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Take a bow, Jyothi Surekha

Published Sep 26, 2021, 6:05 pm IST
Updated Sep 27, 2021, 10:49 am IST
Indian archer Jyothi Surekha Vennam scripted history by becoming the first Indian to bag three medals in Archery at the World Championship
Jyothi Surekha
 Jyothi Surekha

Telugu girl and Indian archer Jyothi Surekha is clearly at her very best. She scripted history by becoming the first Indian to bag three medals (silver) — individual, compound team, and mixed team events — at the World Championships in Yankton, USA, on Saturday. With this, her overall tally of medals at the World Championships is now six, which is another record in itself.

“It’s overwhelming! It’s always a great feeling winning medals for the country,” says Jyothi on a telephone conversation from the US, while adding right after that the thought of three medals is yet to sink in.


“We all had an ice cream party and a cool get-together, congratulating each other on the way we performed.”

The Indian compound mixed team at the ongoing World Championships comprises Abhishek Verma and Jyothi Surekha, while the compound women’s team features Jyothi Surekha, Muskan Kirar and Priya Gurjar.

However, she’s still smarting from not having won beyond silvers here. “All in the team had kept pushing for gold and gave their best. But it just wasn’t our day,” she comments.

The team player


The 25-year-old computer engineer, who’s the youngest recipient of the Arjuna Award, had won two bronze medals at the 2019 World Archery Championships. Naturally, winning World Championship medals is pushing her to excel further.

“I hadn’t expected a medal this year but I was confident that we’d come back home with a medal. So, I’m lucky,” she puts in modestly. “But nothing would’ve been possible without the team’s support; they were constantly motivating each other and always charged up.”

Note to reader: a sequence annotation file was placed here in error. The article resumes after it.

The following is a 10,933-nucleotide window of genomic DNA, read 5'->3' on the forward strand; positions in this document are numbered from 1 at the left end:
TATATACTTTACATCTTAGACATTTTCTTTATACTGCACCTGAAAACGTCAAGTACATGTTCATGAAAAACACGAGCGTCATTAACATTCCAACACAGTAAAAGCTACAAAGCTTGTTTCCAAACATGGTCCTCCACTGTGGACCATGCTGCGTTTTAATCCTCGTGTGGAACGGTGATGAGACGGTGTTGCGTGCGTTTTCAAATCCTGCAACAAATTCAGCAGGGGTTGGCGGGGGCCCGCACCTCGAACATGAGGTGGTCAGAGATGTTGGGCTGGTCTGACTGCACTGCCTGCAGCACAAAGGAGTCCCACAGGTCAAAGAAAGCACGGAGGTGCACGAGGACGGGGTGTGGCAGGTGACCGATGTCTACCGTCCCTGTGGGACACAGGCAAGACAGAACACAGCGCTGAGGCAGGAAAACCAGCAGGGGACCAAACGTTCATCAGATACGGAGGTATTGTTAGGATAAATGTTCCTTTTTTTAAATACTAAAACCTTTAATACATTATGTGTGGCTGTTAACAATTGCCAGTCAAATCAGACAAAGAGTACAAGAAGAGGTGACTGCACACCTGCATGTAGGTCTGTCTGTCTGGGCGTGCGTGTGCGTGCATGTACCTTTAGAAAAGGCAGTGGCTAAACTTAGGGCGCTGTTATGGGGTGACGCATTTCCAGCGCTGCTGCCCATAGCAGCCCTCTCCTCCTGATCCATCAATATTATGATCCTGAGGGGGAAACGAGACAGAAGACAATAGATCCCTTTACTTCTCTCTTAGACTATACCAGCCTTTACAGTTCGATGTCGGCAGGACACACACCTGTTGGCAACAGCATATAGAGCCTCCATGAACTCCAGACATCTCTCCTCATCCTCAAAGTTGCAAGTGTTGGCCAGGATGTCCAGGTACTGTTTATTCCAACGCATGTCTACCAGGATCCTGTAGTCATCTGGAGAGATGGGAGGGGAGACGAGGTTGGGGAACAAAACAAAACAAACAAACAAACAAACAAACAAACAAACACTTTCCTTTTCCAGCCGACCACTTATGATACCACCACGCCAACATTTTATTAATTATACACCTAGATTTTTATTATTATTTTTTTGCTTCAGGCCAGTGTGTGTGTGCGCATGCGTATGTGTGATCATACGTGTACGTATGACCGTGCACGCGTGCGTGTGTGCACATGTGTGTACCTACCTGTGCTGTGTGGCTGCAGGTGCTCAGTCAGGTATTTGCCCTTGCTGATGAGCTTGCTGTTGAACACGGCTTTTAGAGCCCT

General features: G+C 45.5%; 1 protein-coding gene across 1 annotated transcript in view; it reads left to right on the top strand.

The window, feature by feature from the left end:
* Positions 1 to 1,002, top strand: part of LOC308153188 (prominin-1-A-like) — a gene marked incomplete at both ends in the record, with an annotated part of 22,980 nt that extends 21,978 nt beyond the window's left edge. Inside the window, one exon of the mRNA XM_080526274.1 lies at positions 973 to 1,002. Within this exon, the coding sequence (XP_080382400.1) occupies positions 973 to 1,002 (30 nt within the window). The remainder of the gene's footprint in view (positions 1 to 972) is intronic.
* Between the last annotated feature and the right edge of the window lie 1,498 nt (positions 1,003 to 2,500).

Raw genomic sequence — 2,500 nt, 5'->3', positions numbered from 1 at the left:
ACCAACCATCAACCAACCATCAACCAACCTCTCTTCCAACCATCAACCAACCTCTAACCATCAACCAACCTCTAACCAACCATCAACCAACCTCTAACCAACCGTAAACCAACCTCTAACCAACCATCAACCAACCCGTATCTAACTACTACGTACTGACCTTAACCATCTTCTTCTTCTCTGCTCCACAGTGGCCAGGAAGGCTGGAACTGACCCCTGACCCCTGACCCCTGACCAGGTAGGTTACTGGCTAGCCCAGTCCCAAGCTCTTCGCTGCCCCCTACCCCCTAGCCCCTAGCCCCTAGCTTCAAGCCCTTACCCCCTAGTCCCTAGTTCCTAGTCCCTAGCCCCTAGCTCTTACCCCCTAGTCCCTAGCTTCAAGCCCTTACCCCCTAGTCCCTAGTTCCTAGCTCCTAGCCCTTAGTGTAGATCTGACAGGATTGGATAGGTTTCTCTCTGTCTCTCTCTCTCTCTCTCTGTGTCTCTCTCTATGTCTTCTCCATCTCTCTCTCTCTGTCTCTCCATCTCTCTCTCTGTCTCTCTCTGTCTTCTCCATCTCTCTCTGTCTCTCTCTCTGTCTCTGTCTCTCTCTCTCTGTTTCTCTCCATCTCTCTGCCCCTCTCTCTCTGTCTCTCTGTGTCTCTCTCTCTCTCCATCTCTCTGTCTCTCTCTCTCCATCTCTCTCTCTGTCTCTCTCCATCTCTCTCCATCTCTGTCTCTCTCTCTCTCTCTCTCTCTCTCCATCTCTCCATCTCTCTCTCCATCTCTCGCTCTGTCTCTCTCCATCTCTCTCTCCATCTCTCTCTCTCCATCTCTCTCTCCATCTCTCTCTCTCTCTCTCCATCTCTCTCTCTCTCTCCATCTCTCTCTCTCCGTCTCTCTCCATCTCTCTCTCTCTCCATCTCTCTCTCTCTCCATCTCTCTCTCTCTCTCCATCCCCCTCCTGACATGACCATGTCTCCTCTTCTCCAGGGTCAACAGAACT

With preps for the World Championship beginning a month ago, Jyothi and her team also had tough practice sessions apart from physical exercises. “We knew that World Championship is the biggest event, so we were all prepared for it. Also, the coaching and the support staff were with us all through so that we’d give our best,” she says, thanking her coaches J Rama Rao and Jeevan Jyothi Singh Teja.

“And despite India having won medals in the recently concluded Olympics, there wasn’t any pressure on us to win medals. I hope these wins inspire more people to take up the sport.”


The wind in her sail

However, archery is an expensive sport and not all can take it up. But Surekha reminds us that the Government has initiated ‘Khelo India’ programme to spot talent and provide athletes with the required facilities. “If you have it in you, there’re several options to rise in the sport,” she adds.

However, Jyothi credits her parents for her growth. “I began the sport when I was only 10 years old. In fact, it was my parents who decided that I get into archery,” says Jyothi. “They’ve been with me through all my ups and downs, never discouraging me even when I didn’t win medals. So whatever I’m today I owe it to them.”


Sharing more insights on her parents’ contribution in her victories, Jyothi speaks of the initial struggles they went through. For starters, Jyothi had to switch to archery from swimming. Then several naysayers wondered why her parents pushed her into sports without a ‘backup plan’.

“But my parents never let such things affect me; they took everything in their stride and trusted me. Because we know performance does the talking,” she adds. Commenting on the increasing number of women bringing glory to the country through sports, Jyothi reiterates the need for parents to support their daughters.


Meanwhile, the archer’s father, Surendra Kumar, hopes that this performance would earn her a Khel Ratna or Padma Shri Award.

List of awards/medals Jyothi Surekha Vennam has won:

6 World Championships medals (four silver and two bronze)
2 Asian Games medals (silver and bronze)
7 World Cup medals (3 silver and 4 bronze)
8 Asian Championship medals (3 gold, 3 silver and 2 bronze)
7 Asia Cup medals (4 gold and 3 silver),
2 South Asian Games medals (one gold and silver)
2 Junior World Championship medals (bronze)

Location: India, Telangana, Hyderabad